Law student affairs news
The Faculty is pleased to report that this year's Vis moot team, comprised of Albert Chen, Martin Doe, Annie Guérard-Langlois and Rachel St. John, took home the second-place award (ex aequo with Columbia) for claimant's factum.
Congratulations to Laura Buckingham (Law IV), who is this year's winner of the 2007 Allan Falconer Memorial Student Essay Competition for her article "Striking Back: The Tort Action for Spousal Violence." The contest is run by the Canadian Journal of Family Law (CJFL), an interdisciplinary academic journal at UBC that publishes articles on a wide variety of family law issues in both English and French on topics in either common law or civil law. Along with presenting Laura with a monetary prize, the CJFL will publish her article in its upcoming July 2007 publication.
Alumnus Jean-Philippe Dallaire (BCL/LLB'06 with great distinction) has won one of the five 2006-2007 10-month internships from the Fondation Jean-Charles-Bonenfant.
The Faculty of Law is pleased to report that LLM student Emmanuel Henri Ravanas has won, ex-aequo, the Prix de la Chaire du Notariat (administered by the Chair, which is at Université de Montréal). His topic is "Les difficultés d'introduction de la fiducie québécoise dans les pays de tradition civiliste connaissant l'institution de la réserve héréditaire. L'exemple de la France." The Faculty extends its congratulations to Mr. Ravanas and his supervisor, Professor Madeleine Cantin Cumyn.
Alumnus Guillaume Rousseau will be launching his book, "La nation à l'épreuve de l'immigration," on Wednesday, November 8, at Salle Ludger-Duvernay, 82 Sherbrooke Street West, at 7 pm. Bernard Landry, who wrote the preface, will be in attendance.
Frédéric Desmarais (Law III) has won the 2006 Matthieu-Bernard legal essay contest organized by the Société québécoise de droit international. His paper, "Le consentement préalable, libre et éclairé des peuples autochtones en droit international à la lumière des modèles de l'intégrité culturelle et de l'autodétermination: l'émergence d'un principe prématuré," impressed the jury, who declared it an excellent paper, with its solid documentation and detailed analysis. His text will be published in the Revue québécoise de droit international in March 2007.
Innocence McGill has been selected as one of the nine McGill finalists in the 2006 Forces AVENIR contest. Winners will be announced September 28 during the awards gala.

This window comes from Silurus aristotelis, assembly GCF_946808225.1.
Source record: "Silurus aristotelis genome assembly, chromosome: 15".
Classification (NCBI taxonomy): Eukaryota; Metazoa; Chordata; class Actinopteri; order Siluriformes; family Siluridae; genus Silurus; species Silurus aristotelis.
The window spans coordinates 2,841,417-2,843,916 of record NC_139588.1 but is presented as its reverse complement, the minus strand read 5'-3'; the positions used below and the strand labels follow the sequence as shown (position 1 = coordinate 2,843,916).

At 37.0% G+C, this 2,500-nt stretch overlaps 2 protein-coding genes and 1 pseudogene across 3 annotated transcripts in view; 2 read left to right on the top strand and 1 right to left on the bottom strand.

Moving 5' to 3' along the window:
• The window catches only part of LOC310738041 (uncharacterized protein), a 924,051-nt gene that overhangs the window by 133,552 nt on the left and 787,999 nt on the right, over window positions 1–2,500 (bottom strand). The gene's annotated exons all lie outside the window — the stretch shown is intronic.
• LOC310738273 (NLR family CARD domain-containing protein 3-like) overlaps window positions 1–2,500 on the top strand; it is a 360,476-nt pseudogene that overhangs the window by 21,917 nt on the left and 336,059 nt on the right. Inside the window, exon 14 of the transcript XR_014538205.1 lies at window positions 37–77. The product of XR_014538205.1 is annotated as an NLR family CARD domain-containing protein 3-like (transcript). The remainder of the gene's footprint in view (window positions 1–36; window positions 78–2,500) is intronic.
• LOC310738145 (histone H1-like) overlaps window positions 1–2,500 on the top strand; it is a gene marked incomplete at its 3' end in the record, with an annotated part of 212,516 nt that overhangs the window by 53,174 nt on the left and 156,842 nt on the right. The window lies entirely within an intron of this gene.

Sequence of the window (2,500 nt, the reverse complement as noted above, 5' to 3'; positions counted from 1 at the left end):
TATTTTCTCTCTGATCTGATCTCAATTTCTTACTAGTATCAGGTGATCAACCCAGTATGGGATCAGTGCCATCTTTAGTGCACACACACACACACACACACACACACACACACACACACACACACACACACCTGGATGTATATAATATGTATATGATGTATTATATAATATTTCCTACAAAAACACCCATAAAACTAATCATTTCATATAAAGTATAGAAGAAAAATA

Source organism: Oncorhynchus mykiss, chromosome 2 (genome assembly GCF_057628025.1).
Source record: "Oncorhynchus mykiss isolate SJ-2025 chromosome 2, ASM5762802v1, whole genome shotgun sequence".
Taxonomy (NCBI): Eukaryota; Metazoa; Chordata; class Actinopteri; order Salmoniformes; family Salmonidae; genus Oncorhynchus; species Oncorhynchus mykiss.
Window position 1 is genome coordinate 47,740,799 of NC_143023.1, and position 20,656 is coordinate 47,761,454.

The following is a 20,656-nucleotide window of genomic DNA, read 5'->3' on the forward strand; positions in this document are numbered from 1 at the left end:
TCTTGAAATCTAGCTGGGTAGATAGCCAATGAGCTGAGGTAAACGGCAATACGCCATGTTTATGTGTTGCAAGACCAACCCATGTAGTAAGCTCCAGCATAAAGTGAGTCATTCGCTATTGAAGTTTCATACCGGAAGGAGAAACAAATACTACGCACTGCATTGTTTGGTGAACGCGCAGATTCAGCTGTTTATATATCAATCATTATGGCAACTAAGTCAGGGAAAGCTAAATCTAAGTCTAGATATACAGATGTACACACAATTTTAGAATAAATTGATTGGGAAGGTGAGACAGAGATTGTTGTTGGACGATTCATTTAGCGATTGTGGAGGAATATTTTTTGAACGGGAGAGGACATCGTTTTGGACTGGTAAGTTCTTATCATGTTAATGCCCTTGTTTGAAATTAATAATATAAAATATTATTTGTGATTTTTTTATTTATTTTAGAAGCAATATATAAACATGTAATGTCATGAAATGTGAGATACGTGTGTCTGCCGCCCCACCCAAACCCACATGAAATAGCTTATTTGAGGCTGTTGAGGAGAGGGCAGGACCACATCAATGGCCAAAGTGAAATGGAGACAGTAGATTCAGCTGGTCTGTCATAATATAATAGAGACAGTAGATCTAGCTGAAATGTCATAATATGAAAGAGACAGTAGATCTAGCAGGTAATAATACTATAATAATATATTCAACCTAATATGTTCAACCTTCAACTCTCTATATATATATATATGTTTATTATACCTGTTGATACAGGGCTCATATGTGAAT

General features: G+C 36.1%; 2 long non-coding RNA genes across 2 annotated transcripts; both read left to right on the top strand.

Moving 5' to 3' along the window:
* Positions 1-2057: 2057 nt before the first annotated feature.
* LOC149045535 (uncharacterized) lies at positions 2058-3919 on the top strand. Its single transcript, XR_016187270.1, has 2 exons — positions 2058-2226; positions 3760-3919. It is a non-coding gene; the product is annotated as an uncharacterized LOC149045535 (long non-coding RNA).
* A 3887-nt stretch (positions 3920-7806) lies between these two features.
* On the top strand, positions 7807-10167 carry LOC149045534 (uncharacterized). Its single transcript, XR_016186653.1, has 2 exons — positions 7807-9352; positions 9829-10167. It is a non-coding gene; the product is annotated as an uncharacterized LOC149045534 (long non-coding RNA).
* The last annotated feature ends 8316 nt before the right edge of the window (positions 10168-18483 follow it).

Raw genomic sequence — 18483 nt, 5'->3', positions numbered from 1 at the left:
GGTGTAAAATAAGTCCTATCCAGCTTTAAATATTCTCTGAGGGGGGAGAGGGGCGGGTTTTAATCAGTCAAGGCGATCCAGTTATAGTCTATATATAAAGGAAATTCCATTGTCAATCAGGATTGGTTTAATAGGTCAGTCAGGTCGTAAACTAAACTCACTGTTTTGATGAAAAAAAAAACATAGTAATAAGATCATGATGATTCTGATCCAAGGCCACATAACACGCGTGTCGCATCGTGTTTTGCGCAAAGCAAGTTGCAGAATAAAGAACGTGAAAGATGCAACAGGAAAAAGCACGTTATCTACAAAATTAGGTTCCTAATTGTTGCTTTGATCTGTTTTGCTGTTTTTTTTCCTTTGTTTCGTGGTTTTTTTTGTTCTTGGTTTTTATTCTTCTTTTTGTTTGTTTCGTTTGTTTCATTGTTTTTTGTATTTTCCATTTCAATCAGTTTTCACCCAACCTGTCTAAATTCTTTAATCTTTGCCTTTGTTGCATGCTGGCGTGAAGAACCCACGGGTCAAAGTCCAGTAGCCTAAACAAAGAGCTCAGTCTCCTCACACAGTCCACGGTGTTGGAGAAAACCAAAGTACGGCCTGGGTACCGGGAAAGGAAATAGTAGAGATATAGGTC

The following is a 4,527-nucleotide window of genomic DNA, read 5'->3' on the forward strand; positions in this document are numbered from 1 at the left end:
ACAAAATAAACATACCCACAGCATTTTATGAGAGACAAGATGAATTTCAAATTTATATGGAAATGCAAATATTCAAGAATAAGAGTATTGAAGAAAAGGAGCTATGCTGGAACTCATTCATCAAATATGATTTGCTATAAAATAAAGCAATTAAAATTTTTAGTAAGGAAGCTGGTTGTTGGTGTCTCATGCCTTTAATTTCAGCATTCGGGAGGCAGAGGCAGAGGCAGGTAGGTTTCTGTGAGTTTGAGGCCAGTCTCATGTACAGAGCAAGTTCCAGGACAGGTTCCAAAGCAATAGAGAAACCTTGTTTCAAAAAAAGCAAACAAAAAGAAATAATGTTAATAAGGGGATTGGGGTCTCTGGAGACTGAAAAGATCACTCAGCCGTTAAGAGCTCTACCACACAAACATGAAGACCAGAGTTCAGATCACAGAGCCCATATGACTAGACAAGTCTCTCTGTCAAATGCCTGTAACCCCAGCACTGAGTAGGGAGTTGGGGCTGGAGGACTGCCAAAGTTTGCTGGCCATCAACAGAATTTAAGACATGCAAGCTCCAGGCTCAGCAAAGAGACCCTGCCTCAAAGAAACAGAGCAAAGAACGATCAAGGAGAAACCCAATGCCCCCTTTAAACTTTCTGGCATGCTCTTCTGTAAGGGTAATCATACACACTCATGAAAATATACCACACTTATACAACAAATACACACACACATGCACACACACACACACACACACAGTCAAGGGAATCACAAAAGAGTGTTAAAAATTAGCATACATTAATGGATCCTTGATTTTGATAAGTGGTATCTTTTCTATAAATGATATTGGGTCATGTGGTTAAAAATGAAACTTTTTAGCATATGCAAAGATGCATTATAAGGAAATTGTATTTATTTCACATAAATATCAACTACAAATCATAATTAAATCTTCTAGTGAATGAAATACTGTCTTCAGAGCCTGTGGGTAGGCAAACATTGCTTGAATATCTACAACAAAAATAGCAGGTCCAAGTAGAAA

The Faculty offers its warmest congratulations to this year's gold medalists and fellowship winners: Aseet Dalvi (Elizabeth Torrance Gold Medal); Peter Repetto (Aimé Geoffrion Gold Medal); Christine Mainville (David L. Johnston Gold Medal); and Julia Carbone (Thomas Shearer Stewart Travelling Fellowship).
The John W. Durnford Teaching Excellence Award went to Daniel Jutras this year, in recognition of the quality of his teaching and the inspiration he brings to his students.
Not all clerical jobs are created equal. Some can lead to a lifetime of toiling in obscurity while others are stepping stones to bigger and better things. Supreme Court clerkships fall in the latter category, which is why eight McGill law students were clicking their heels after finding out they had been chosen for one.
The Charles-Rousseau Moot was held this year in Tunis, from May 1 to 7. Bravo to the McGill team, composed of Émilie Fay-Carlos, Kyle Gervais, Camille Paulus and coach Antoine Motulsky, who took 4th place for best paper. Émilie Fay-Carlos also took 9th place for her presentation. This year, the case opposed the Jasmine Republic and the Iris Kingdom regarding fishing rights on the Tethys Sea.
The 2005-06 Willem C. Vis International Arbitration Moot took place in Vienna from April 7-15. This year's team, comprising Bram Abramson, David Dubrovsky, Rajalakshmi (Shubha) Krishnan and Aleks Zivanovic, tied for 2nd place (with Ottawa) for best claimant's memorandum (out of nearly 160 teams) and received an honourable mention (i.e., in top 10%) for best respondent's memorandum. Aleks Zivanovic also received an honourable mention, missing the top mooting prize by the impossibly narrow margin of 0.5%. The team was advised by Kate Taylor (Oslers), Catherine Walsh and Frédéric Bachand. Oslers, Ogilvy Renault, Fasken Martineau, and Davies helped during practice arguments.